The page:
Jeff from Largo, FlThis song, more than anything, opened my eyes to the women's movement. I heard it first in the late 70's while in high school. I heard it on the "Shaved Fish" compilation album. I am a proud feminist today and I trace it back to this song and how it woke me up to how we treat women in the world, and this is still true today so much.
Dave from St Paul, MnI too "dig" what the message was. But did Lennon need to be provocative as such to get his point across? Sometimes I think he stirred the pot just for attention. 40 years later, people still respond to messages but ignore the messages, much less change things for the betterment of all in this world. But his misogynist record was louder and people choose to overlook that. It's all a song and dance on his part.
Garry from Corby, United Kingdomhe wasn't bieng racist, the "N" word especially in uk is synonamous with the lowest most oppressed form of something in a society,and really has no choice in the matter so women were deemed to be treated this way back in the day, the irish were refered to as "white ni--ers" in the uk because of the way they were percieved and treated with really no choice, they had to take any job they could to survive etc, as a result the irish work ethic is the greatest there is, thankfully those days are over. So it's a song bout how we treat women in society with a word that comes straight out of the slave trade.
Randy from Houghton Lake, MiI sang this to my wife at our wedding. It was a beautiful moment
Breanna from Henderson, NvYou know if you actually listen to this song, it's not really racist. It's a good song that people just get all mad about the title, then again not the first time John got people mad over one of his songs, the song "God" was another one that alot of people don't like.
Mlb from Washington, DcShameful Mendacity The word should be outlawed.
Kevin from Reading , PaI never liked this song, bad title or not. The entire "Sometime in NYC" album remains, for me, a low point in John's career. A lot of bad songs, an obnxious backing band (Elephants Memory from where else, NYC) and, last but certainly not least, Yoko's caterwauling. What an absolute mess.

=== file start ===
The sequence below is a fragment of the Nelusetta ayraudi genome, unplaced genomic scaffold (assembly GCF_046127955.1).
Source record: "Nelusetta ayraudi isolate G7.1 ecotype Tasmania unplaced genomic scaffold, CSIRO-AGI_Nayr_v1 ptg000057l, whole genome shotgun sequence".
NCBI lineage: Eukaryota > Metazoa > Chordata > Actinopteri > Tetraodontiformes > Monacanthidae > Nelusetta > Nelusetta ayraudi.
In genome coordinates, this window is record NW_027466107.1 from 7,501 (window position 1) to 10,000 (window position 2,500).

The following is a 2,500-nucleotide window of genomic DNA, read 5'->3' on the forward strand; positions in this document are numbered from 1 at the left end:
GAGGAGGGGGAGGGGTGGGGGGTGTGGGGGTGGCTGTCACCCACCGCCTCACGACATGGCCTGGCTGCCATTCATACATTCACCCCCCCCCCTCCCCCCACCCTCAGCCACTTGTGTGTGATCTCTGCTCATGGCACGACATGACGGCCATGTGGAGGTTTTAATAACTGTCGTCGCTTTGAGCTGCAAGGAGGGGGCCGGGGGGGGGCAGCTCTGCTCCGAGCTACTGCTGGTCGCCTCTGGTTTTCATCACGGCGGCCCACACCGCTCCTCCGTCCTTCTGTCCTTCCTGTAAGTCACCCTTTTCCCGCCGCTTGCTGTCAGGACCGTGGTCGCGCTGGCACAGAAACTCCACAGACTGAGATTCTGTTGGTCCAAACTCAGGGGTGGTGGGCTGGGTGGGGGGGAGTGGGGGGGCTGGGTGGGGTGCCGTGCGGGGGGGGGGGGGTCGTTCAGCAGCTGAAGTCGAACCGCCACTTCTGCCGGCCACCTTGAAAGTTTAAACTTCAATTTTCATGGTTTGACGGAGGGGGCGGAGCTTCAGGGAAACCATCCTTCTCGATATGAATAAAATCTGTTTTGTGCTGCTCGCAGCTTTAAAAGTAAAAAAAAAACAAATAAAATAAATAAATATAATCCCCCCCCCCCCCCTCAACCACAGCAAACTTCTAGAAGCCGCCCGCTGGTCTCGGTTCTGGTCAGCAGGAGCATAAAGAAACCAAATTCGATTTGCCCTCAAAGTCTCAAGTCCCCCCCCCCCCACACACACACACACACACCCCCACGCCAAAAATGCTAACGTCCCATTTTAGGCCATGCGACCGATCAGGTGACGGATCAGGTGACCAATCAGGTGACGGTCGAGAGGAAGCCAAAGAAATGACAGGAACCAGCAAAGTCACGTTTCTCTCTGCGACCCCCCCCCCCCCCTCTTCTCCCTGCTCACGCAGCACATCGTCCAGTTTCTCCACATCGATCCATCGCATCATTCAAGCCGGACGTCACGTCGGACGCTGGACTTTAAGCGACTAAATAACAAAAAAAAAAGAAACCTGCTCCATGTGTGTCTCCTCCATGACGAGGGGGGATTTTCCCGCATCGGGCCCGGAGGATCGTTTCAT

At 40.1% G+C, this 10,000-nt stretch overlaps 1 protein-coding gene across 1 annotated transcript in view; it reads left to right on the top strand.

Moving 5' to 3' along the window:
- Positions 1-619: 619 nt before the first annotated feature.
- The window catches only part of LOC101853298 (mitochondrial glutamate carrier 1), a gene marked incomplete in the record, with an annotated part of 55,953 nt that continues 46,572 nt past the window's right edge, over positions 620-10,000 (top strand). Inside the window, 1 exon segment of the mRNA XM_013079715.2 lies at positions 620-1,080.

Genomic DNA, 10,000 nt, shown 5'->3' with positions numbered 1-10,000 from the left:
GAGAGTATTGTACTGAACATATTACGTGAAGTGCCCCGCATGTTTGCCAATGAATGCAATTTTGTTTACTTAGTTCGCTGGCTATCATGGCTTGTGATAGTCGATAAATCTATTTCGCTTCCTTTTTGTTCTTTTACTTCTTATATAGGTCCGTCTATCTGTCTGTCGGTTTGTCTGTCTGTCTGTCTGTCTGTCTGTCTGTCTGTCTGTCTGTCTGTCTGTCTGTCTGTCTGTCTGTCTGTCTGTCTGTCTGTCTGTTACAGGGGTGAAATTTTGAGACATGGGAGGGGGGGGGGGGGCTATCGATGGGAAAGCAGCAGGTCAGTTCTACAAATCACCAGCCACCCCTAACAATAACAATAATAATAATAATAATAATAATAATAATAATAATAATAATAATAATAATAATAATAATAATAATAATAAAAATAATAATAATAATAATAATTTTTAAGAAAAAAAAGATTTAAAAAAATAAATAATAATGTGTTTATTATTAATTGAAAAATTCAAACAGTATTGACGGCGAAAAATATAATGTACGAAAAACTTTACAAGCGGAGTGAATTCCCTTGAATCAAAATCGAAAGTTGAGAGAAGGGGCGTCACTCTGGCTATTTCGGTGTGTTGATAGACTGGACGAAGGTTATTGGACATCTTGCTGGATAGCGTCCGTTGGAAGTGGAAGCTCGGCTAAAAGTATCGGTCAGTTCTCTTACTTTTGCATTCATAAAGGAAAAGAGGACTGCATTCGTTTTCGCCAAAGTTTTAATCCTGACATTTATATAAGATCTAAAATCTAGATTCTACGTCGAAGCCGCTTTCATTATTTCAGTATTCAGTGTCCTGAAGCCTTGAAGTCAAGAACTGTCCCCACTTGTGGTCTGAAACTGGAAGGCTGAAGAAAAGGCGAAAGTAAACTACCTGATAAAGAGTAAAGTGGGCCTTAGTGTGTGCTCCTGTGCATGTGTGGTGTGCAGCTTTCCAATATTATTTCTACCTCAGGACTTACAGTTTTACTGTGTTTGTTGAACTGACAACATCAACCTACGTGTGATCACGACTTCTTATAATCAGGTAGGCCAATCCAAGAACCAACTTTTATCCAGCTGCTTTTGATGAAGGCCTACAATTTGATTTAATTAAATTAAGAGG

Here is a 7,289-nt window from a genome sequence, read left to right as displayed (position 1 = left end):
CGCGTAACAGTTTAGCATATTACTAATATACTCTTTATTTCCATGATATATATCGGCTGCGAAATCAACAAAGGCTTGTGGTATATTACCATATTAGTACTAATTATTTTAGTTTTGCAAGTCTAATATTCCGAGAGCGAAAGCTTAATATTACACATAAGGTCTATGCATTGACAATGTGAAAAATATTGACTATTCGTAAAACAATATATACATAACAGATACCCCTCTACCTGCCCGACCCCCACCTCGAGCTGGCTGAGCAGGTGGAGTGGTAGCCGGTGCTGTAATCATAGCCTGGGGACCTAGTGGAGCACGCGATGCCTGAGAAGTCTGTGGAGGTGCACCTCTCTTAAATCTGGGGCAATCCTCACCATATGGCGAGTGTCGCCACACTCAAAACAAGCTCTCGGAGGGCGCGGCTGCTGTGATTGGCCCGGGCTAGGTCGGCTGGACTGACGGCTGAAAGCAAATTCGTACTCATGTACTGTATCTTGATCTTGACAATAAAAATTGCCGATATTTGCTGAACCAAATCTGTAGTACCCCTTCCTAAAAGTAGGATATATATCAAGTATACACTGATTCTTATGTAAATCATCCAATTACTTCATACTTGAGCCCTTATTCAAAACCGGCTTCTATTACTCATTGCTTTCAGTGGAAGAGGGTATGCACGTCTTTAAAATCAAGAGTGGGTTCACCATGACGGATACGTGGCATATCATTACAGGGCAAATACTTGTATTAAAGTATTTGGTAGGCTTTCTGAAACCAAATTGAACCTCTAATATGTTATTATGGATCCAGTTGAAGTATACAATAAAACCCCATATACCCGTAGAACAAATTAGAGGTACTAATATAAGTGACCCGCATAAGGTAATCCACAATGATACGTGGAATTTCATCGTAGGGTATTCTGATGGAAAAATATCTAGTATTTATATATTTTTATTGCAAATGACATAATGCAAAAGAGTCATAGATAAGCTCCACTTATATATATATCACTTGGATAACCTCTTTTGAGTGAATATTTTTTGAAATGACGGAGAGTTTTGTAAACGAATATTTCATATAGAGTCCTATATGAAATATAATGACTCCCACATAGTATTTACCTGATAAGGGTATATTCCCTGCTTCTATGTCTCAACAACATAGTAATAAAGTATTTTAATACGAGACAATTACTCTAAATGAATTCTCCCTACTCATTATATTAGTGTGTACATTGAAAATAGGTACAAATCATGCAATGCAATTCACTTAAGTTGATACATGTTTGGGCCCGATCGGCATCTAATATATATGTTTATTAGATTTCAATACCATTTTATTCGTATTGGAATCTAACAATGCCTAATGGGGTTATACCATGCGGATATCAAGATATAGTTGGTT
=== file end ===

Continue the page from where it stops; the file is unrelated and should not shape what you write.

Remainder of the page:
Musicmama from New York, NyAnother great song from John! If you listen to this song and think about what John is saying with it, you can understand, I think, why African-Americans, particularly the young, call each other "Nigga." It's a recognition of the suffering and other experiences they have in common. In a way, John Lennon does that with "Woman is The Ni--er of the World." If you "dig" that, as John might've said, you can also say that the Irish were long the "ni--ers" of the British Isles, the Quebecois are the "ni--ers" of Canada and those of Korean ancestry are the "ni--ers" of Japan. And, although I'm as white as can be, being a transgender woman makes me a "ni--er" in some ways.
Renee from Bloomington, MnThe first time I ever heard of this song was when I was watching the Dick Cavett DVD's of his interviews with John and Yoko. I never thought it was racist and definitely don't feel there is anything meant to be demeaning about it. Of course, I never knew him personally but from what I know of John Lennon I think he was anything but racist.
Michaela from Brooklyn, NyI'm a 20 year old black women and never even heard this song.when I saw the title i was a little mad and curious.then I looked at the meaning of the song.I like the fact that he thought about women maybe, my kind.As an African-Carribean American,or a black young women,I'd like to say that I'm black and proud.
Kenne from Phoenix, AzThe song lambasts the perceived traditional role of woman's subservience to man across all cultures. It was banned from radio airplay because of the word 'ni--er' although many prominent blacks, including black comedian Dick Gregory, spoke out in defense of the song.